It’s been four years since BP’s Deepwater Horizon oil rig exploded and caused millions of gallons of crude oil to fill the Gulf of Mexico — just long enough for many Americans who don’t live on Louisiana’s coast to forget that the British drilling company caused an unprecedented amount of damage to the Gulf’s ecosystem and to the people who depended on it to survive.
But a documentary profiling the oil rig explosion is bringing the disaster back into the headlines of major news outlets, and Americans are realizing that the effects of the oil spill are still wreaking havoc on the coastlines of Louisiana, Alabama, and Texas.
The documentary, titled “The Great Invisible” and directed by Margaret Brown, is a 92-minute film that allows viewers an inside look at the catastrophe caused by BP. The initial explosion, which killed 11 crew members working on the Deepwater Horizon, is shown burning brightly against the night sky. Crowds of birds covered in thick, slick oil are shown sitting motionless, waiting for aid workers equipped with towels and bottles of dish soap. Scenes of families living in decrepit trailer parks are juxtaposed with the flashy suits of BP’s top officials at (multiple) court hearings.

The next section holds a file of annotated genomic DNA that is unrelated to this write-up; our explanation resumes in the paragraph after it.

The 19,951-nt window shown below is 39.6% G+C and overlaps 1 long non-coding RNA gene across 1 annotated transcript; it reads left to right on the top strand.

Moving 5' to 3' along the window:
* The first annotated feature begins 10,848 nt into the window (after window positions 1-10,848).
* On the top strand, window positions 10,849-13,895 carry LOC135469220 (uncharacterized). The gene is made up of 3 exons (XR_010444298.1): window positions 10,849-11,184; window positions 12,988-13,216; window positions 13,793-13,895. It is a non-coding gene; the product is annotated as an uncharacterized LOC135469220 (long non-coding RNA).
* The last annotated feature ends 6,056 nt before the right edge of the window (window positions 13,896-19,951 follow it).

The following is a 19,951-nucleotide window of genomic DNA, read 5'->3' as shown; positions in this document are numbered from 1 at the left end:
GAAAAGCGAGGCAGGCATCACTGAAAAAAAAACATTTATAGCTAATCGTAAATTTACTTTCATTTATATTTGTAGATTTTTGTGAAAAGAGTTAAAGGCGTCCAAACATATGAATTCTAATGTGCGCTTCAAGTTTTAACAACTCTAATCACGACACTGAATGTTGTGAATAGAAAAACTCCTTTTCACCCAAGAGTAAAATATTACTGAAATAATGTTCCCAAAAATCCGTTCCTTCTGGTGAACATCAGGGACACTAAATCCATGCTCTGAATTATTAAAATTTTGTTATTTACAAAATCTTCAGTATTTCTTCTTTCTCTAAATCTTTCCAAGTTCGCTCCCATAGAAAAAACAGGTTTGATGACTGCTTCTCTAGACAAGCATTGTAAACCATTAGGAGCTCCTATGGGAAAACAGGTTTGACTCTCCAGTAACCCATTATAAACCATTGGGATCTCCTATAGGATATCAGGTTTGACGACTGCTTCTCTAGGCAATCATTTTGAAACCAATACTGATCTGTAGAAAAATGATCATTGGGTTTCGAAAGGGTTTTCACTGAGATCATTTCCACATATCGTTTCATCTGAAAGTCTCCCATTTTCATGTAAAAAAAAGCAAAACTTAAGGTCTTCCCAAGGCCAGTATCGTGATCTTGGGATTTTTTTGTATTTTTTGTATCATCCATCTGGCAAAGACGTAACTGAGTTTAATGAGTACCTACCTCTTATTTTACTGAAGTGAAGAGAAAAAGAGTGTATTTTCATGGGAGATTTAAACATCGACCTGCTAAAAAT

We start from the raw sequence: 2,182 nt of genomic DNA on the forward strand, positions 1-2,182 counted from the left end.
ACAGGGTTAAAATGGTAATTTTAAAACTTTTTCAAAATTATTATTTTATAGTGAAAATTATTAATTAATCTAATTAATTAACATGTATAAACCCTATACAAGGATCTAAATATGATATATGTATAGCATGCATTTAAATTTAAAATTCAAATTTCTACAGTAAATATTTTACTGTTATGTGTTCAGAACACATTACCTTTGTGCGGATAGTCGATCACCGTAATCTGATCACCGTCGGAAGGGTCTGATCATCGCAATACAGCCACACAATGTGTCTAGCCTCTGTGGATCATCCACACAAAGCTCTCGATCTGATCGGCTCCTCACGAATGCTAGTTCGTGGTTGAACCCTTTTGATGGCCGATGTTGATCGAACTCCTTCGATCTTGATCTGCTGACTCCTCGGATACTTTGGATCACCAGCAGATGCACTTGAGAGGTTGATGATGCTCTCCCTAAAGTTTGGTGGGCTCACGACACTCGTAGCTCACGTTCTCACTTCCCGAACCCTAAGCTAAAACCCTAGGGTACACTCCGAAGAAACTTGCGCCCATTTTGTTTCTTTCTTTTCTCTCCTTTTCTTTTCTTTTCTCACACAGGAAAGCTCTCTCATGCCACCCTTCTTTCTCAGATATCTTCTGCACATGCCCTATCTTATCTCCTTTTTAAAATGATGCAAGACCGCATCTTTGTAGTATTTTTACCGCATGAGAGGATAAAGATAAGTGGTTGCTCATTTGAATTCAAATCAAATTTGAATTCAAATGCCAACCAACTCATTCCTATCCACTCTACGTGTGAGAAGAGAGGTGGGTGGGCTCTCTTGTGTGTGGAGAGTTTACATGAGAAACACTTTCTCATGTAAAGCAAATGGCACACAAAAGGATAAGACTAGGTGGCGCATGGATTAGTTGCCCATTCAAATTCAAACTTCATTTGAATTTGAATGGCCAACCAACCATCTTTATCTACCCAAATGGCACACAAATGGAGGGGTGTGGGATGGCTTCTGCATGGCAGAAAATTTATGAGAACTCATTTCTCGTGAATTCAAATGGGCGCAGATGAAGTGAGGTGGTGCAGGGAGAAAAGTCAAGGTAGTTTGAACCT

To make matters worse, a study conducted by David Valentine and published in the National Academy of Sciences has recently stated that about 31% of the estimated two million barrels of oil that went “missing in the ocean” has now settled on the ocean floor, forming a “bathtub ring” more than 1,200 square miles in size. Valentine notes that he isn’t quite sure how this settled oil ring will affect the Gulf’s ecosystem, and that the remaining “missing” oil droplets are still unaccounted for — but in both cases, further research will most likely turn up more distressing results.
The documentary and the study both reinforce something that Americans already know: the oil drilling industry is important for our lifestyles, but that safety measures should always be the top priority. There’s no way to take back the damage that BP has already caused, but it’s possible to prevent further damage, caused by the oil industry, in regions outside the Gulf Coast.
“We believe communication solutions are a crucial component for the work force in day to day operations to provide contact with many departments, locations and personnel,” says Bevan Hoynick, President, Benchmark Data Solutions. “Projects require strong communication services in order to ensure strict safety measures. We have a long-standing and ongoing commitment to health, safety and the environment in all aspects of our operations. This commitment creates a culture within Benchmark that promotes continuous improvement through awareness and risk reduction.”
As New York Times reporter Stephen Holden notes, “The Great Invisible” isn’t going to be a pleasant viewing experience for most Americans. But ignoring BP’s oil spill and neglecting to make the industry safer isn’t something that oil companies can afford to do.